A group of landowners is taking the Federal Energy Regulatory Commission to court over a controversial proposal to build a natural gas pipeline and liquefaction plant in Southern Oregon.

FERC approved a permit for the project in March, and in May denied opponents’ request for a rehearing.

On Friday, pipeline opponents — including many landowners whose properties the project would cross — challenged FERC’s decision by filing a joint petition for review in the U.S. Court of Appeals for the District of Columbia.

Landowner Stacey McLaughlin of Myrtle Creek, one of the petitioners in the lawsuit, told The News-Review on Tuesday she believes FERC did not follow the law when it rejected the request for a rehearing.

“I am hopeful that the rule of law is not dead in this country, and the court will see this for what it is,” she said.

The project involves creating a 36-inch pipeline that would cross 229 miles in four southwestern Oregon counties, including Douglas County, to transport natural gas to a Jordan Cove liquefaction plant in Coos Bay. From there, the gas would be loaded onto ships for export to Asian markets.

McLaughlin said Canadian developer Pembina hasn’t shown there’s a market for the gas, so it doesn’t make sense the company is pushing forward with the project.

She said the FERC decision, if it stands, would allow Pembina to use eminent domain to take her property even without the required state permits.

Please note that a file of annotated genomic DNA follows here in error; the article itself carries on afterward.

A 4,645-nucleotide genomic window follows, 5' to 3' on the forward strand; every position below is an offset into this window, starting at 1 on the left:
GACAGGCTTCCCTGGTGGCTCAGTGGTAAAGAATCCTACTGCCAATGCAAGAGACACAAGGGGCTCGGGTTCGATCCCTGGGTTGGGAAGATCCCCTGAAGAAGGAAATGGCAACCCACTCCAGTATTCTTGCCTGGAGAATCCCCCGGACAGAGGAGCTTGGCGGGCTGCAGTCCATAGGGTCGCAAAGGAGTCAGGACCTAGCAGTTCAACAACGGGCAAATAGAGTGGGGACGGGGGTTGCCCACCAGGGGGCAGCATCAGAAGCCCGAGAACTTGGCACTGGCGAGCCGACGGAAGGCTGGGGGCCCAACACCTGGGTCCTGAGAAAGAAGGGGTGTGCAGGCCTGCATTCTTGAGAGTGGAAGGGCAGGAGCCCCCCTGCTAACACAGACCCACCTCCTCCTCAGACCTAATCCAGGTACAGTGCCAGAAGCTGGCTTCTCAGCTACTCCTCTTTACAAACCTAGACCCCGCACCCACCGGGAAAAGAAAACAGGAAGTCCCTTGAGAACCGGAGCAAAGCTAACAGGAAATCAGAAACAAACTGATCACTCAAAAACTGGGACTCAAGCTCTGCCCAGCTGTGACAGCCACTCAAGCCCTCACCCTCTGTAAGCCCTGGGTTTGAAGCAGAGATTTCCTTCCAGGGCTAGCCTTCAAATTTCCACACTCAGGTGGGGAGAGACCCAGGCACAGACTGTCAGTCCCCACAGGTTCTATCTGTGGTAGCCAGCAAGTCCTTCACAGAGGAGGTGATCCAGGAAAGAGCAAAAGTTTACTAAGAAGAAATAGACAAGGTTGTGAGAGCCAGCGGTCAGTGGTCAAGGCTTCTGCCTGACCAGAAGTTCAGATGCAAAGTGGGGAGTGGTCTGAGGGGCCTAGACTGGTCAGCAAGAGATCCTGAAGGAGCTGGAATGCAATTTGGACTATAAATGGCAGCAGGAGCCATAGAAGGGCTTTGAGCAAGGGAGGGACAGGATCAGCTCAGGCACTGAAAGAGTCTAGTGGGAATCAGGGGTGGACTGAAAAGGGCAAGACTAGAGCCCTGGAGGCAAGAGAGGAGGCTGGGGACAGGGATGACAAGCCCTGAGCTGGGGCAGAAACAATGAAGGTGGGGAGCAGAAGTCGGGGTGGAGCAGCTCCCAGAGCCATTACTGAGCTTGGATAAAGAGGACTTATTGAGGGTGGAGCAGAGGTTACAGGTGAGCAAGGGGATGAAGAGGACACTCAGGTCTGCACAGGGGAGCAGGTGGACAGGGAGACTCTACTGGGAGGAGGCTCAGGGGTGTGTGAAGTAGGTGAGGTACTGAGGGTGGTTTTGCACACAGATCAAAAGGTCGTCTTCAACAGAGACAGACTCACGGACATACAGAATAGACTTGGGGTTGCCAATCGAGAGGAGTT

She said it’s a hardship on the landowners to fight the decision when many are struggling financially due to the economic impact of the COVID-19 pandemic.

The landowners are represented by Washington, D.C.-based Niskanen Center, a think tank that supports environmental and civil rights causes.

Niskanen attorney Megan Gibson said in a press release that the petition was filed on behalf of affected landowners to challenge what she said was FERC’s misuse of its powers to approve the project.

FERC had previously twice denied permits to the project, and she said it should have been denied again.

“FERC is authorizing a foreign company to take our citizens’ land for foreign profit. There is no legitimate public use of this project, which will destroy many landowners’ properties, as well as the environment. It is our hope that the courts will see through the facade of alleged public use used by FERC and put a final end to the project,” she said.

Reporter Carisa Cegavske can be reached at ccegavske@nrtoday.com or 541-957-4213.

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Senior Reporter

Carisa Cegavske is the senior reporter for The News-Review. She can be reached at ccegavske@nrtoday.com or 541-957-4213. Follow her on Twitter @carisa_cegavske

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